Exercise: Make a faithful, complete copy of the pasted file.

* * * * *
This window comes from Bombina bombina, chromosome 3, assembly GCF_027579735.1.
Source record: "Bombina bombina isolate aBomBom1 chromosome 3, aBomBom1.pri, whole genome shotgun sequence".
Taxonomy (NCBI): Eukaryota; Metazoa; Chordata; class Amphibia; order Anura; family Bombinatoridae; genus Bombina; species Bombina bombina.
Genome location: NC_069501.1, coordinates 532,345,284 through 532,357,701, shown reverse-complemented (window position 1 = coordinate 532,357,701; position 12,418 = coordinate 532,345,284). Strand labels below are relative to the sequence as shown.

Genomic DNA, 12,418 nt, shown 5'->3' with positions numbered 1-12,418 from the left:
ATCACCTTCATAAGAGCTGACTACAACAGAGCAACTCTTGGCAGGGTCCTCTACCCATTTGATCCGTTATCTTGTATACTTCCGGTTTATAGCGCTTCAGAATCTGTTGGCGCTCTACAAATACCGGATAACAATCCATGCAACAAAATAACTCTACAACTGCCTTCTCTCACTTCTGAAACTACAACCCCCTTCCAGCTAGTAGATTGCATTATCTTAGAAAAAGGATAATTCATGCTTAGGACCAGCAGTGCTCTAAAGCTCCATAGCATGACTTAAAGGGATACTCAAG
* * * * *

This window comes from Bombina bombina, chromosome 3, assembly GCF_027579735.1.
Source record: "Bombina bombina isolate aBomBom1 chromosome 3, aBomBom1.pri, whole genome shotgun sequence".
Taxonomy (NCBI): Eukaryota; Metazoa; Chordata; class Amphibia; order Anura; family Bombinatoridae; genus Bombina; species Bombina bombina.
Genome location: NC_069501.1, coordinates 532,345,284 through 532,357,701, shown reverse-complemented (window position 1 = coordinate 532,357,701; position 12,418 = coordinate 532,345,284). Strand labels below are relative to the sequence as shown.

Genomic DNA, 12,418 nt, shown 5'->3' with positions numbered 1-12,418 from the left:
ATCACCTTCATAAGAGCTGACTACAACAGAGCAACTCTTGGCAGGGTCCTCTACCCATTTGATCCGTTATCTTGTATACTTCCGGTTTATAGCGCTTCAGAATCTGTTGGCGCTCTACAAATACCGGATAACAATCCATGCAACAAAATAACTCTACAACTGCCTTCTCTCACTTCTGAAACTACAACCCCCTTCCAGCTAGTAGATTGCATTATCTTAGAAAAAGGATAATTCATGCTTAGGACCAGCAGTGCTCTAAAGCTCCATAGCATGACTTAAAGGGATACTCAAG